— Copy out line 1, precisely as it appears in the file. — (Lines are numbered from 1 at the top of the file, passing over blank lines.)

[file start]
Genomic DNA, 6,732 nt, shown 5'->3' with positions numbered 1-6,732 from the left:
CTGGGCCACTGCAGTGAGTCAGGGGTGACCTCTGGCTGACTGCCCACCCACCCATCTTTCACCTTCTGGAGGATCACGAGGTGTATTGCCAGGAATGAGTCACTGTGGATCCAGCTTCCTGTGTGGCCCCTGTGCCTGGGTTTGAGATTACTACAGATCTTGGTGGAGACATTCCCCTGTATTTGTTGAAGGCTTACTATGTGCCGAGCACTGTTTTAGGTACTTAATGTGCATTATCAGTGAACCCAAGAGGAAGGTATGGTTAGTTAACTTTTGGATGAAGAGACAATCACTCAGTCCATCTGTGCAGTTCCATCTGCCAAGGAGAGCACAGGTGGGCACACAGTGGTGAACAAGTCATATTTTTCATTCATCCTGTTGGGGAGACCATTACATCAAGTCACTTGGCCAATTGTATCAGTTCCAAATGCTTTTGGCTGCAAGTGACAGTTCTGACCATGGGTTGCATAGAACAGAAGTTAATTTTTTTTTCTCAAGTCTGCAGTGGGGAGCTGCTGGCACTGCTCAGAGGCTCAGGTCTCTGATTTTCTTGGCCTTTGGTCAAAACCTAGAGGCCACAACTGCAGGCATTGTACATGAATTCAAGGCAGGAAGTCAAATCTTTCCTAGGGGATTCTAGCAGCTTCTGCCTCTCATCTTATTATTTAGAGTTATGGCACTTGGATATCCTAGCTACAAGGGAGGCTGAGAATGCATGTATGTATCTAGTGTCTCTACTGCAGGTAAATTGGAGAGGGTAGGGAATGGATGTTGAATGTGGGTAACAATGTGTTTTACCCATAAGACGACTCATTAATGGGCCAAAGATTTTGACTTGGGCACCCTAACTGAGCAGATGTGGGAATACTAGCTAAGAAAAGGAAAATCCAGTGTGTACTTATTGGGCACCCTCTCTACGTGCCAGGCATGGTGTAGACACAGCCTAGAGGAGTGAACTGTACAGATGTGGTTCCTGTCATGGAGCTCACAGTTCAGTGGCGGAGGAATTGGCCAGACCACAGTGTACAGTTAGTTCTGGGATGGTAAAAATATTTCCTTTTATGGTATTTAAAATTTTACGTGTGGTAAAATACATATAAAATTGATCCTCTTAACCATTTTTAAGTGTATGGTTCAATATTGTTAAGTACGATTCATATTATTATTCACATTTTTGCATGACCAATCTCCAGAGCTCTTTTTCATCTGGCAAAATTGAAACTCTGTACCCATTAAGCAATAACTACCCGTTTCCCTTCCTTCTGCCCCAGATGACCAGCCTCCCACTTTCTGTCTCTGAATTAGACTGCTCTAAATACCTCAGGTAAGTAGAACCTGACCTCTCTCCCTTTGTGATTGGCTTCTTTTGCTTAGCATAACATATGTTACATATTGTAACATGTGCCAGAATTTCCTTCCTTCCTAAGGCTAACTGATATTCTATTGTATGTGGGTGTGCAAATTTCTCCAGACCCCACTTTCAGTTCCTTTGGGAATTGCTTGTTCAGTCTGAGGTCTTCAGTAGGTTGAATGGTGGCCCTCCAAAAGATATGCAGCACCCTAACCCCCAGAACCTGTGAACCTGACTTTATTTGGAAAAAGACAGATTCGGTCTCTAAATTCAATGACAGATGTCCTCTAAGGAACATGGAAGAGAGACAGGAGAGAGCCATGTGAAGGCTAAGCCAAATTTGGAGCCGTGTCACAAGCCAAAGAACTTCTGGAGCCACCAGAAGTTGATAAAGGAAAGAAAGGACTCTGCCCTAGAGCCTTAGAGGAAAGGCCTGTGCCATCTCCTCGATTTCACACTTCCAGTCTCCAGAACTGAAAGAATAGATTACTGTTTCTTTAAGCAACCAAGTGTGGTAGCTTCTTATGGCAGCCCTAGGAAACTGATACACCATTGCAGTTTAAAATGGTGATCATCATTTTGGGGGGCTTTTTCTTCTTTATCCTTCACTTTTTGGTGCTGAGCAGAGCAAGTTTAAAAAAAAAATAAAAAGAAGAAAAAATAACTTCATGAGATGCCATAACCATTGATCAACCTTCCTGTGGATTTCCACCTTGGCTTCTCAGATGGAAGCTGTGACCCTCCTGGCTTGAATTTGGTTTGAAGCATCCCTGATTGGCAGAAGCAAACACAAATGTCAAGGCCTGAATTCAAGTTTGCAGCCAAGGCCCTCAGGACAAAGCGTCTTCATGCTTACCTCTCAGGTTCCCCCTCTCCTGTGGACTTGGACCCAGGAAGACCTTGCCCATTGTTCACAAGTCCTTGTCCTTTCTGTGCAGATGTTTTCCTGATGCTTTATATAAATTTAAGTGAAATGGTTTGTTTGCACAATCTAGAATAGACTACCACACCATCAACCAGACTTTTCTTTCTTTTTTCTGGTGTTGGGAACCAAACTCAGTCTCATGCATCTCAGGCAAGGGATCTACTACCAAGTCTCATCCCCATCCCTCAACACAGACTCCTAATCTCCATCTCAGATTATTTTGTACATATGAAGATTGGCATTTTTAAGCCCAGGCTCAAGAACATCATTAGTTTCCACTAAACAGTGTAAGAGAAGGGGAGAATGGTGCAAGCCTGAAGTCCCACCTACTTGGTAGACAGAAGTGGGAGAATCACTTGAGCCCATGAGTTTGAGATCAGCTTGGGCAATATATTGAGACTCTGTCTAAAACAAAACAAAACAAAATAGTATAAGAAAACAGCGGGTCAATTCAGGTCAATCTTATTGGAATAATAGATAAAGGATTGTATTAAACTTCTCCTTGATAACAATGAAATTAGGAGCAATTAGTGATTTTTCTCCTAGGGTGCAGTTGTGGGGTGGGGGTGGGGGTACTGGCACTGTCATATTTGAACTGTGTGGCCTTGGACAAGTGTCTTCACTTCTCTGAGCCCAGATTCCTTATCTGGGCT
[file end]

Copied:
Genomic DNA, 6,732 nt, shown 5'->3' with positions numbered 1-6,732 from the left: